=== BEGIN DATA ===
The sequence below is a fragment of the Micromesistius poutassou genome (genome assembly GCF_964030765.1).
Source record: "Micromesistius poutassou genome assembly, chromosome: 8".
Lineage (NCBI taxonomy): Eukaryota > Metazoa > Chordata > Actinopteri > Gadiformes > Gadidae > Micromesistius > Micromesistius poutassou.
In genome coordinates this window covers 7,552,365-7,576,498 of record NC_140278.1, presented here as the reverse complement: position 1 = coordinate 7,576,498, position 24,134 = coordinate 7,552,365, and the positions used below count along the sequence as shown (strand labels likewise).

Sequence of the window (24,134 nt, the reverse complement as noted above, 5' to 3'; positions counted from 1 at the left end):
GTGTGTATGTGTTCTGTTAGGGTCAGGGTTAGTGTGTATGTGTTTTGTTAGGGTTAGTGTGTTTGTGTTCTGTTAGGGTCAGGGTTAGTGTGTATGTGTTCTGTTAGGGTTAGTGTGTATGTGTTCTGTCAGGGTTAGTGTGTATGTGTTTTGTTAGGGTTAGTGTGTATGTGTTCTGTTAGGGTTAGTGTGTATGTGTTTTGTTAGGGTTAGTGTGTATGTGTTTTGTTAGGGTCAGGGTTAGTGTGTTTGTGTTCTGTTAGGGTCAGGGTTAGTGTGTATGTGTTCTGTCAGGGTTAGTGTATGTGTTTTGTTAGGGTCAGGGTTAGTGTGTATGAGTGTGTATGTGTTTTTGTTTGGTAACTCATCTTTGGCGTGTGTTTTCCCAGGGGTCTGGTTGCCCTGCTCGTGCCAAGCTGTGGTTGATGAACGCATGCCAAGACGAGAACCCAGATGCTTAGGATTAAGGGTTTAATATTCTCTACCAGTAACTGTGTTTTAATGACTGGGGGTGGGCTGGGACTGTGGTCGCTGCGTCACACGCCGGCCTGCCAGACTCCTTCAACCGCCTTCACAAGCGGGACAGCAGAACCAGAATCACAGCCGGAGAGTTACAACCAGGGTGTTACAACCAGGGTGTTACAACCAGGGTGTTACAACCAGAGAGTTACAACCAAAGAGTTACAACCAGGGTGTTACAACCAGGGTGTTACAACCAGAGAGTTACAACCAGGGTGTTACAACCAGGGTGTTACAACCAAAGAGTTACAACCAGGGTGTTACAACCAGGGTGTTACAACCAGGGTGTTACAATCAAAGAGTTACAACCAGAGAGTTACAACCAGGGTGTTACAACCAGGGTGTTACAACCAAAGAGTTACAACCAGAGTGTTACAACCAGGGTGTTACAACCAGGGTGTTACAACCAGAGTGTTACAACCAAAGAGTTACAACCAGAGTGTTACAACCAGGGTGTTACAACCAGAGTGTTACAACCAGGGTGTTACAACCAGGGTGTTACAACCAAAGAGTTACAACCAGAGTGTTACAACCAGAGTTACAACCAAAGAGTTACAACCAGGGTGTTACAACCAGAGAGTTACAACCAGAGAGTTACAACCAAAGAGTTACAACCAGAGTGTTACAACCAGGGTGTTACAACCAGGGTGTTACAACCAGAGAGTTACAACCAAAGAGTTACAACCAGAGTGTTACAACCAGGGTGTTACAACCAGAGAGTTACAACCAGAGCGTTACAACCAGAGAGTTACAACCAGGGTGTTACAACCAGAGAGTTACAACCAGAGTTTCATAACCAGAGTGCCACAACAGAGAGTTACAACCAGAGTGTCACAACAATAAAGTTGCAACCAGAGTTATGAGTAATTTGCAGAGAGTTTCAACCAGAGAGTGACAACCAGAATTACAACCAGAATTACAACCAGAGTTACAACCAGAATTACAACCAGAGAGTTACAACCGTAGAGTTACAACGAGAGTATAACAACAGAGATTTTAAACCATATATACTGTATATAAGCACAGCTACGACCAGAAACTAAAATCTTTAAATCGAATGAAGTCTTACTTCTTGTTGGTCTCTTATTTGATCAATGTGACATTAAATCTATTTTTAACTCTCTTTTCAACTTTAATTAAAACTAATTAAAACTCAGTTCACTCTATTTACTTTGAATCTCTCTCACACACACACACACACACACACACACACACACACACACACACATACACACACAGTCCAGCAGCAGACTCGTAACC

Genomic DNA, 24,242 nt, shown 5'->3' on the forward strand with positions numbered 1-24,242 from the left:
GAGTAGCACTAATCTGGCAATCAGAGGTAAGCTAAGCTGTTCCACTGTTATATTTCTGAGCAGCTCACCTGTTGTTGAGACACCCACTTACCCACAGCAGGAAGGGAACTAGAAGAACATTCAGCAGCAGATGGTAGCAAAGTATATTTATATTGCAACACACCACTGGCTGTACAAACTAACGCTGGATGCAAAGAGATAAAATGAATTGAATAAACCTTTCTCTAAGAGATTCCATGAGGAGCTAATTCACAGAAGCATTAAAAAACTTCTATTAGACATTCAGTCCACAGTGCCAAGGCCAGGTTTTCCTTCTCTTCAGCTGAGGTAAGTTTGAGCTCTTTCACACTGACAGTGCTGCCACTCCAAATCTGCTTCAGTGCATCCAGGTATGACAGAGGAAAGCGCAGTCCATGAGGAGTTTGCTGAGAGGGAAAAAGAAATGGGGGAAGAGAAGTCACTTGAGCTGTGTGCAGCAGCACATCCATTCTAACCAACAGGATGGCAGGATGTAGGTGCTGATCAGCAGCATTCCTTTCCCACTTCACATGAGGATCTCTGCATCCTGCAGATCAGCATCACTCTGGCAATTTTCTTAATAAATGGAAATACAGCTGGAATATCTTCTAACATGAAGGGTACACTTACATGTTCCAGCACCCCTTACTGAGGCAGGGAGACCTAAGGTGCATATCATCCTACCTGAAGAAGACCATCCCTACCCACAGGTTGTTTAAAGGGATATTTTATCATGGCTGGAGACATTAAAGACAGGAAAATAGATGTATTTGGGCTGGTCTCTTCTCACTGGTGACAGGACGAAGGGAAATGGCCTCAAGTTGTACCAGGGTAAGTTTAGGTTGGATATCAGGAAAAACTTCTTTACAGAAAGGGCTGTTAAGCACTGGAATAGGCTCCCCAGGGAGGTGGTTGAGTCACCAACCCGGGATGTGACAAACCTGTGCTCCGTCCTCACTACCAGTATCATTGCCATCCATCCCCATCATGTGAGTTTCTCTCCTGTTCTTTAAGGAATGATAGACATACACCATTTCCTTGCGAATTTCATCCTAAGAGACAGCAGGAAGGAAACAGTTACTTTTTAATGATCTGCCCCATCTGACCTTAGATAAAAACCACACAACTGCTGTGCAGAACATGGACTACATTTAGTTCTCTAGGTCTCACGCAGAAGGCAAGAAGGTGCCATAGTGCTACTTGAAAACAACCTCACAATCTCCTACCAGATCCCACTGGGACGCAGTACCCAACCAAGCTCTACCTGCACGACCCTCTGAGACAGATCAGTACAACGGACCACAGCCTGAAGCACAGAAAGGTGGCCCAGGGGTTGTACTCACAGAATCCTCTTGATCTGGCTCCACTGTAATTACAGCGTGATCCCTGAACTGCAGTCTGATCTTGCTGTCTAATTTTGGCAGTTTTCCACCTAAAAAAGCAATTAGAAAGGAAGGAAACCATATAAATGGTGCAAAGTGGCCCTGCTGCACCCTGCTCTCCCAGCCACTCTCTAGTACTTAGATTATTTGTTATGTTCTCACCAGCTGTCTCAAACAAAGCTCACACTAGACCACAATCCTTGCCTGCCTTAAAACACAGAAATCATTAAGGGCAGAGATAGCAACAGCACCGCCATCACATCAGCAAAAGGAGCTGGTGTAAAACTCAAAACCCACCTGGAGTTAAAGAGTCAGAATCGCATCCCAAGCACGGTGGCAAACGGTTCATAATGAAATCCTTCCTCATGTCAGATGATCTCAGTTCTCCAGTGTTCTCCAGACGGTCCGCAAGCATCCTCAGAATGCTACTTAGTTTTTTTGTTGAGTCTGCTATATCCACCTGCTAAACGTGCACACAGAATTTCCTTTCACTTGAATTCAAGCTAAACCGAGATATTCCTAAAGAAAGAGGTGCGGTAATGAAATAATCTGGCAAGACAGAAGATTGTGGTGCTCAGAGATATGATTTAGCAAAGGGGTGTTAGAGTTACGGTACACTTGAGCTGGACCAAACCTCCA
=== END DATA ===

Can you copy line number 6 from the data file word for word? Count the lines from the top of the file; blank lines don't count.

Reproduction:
GTGTGTATGTGTTCTGTTAGGGTCAGGGTTAGTGTGTATGTGTTTTGTTAGGGTTAGTGTGTTTGTGTTCTGTTAGGGTCAGGGTTAGTGTGTATGTGTTCTGTTAGGGTTAGTGTGTATGTGTTCTGTCAGGGTTAGTGTGTATGTGTTTTGTTAGGGTTAGTGTGTATGTGTTCTGTTAGGGTTAGTGTGTATGTGTTTTGTTAGGGTTAGTGTGTATGTGTTTTGTTAGGGTCAGGGTTAGTGTGTTTGTGTTCTGTTAGGGTCAGGGTTAGTGTGTATGTGTTCTGTCAGGGTTAGTGTATGTGTTTTGTTAGGGTCAGGGTTAGTGTGTATGAGTGTGTATGTGTTTTTGTTTGGTAACTCATCTTTGGCGTGTGTTTTCCCAGGGGTCTGGTTGCCCTGCTCGTGCCAAGCTGTGGTTGATGAACGCATGCCAAGACGAGAACCCAGATGCTTAGGATTAAGGGTTTAATATTCTCTACCAGTAACTGTGTTTTAATGACTGGGGGTGGGCTGGGACTGTGGTCGCTGCGTCACACGCCGGCCTGCCAGACTCCTTCAACCGCCTTCACAAGCGGGACAGCAGAACCAGAATCACAGCCGGAGAGTTACAACCAGGGTGTTACAACCAGGGTGTTACAACCAGGGTGTTACAACCAGAGAGTTACAACCAAAGAGTTACAACCAGGGTGTTACAACCAGGGTGTTACAACCAGAGAGTTACAACCAGGGTGTTACAACCAGGGTGTTACAACCAAAGAGTTACAACCAGGGTGTTACAACCAGGGTGTTACAACCAGGGTGTTACAATCAAAGAGTTACAACCAGAGAGTTACAACCAGGGTGTTACAACCAGGGTGTTACAACCAAAGAGTTACAACCAGAGTGTTACAACCAGGGTGTTACAACCAGGGTGTTACAACCAGAGTGTTACAACCAAAGAGTTACAACCAGAGTGTTACAACCAGGGTGTTACAACCAGAGTGTTACAACCAGGGTGTTACAACCAGGGTGTTACAACCAAAGAGTTACAACCAGAGTGTTACAACCAGAGTTACAACCAAAGAGTTACAACCAGGGTGTTACAACCAGAGAGTTACAACCAGAGAGTTACAACCAAAGAGTTACAACCAGAGTGTTACAACCAGGGTGTTACAACCAGGGTGTTACAACCAGAGAGTTACAACCAAAGAGTTACAACCAGAGTGTTACAACCAGGGTGTTACAACCAGAGAGTTACAACCAGAGCGTTACAACCAGAGAGTTACAACCAGGGTGTTACAACCAGAGAGTTACAACCAGAGTTTCATAACCAGAGTGCCACAACAGAGAGTTACAACCAGAGTGTCACAACAATAAAGTTGCAACCAGAGTTATGAGTAATTTGCAGAGAGTTTCAACCAGAGAGTGACAACCAGAATTACAACCAGAATTACAACCAGAGTTACAACCAGAATTACAACCAGAGAGTTACAACCGTAGAGTTACAACGAGAGTATAACAACAGAGATTTTAAACCATATATACTGTATATAAGCACAGCTACGACCAGAAACTAAAATCTTTAAATCGAATGAAGTCTTACTTCTTGTTGGTCTCTTATTTGATCAATGTGACATTAAATCTATTTTTAACTCTCTTTTCAACTTTAATTAAAACTAATTAAAACTCAGTTCACTCTATTTACTTTGAATCTCTCTCACACACACACACACACACACACACACACACACACACACACACATACACACACAGTCCAGCAGCAGACTCGTAACC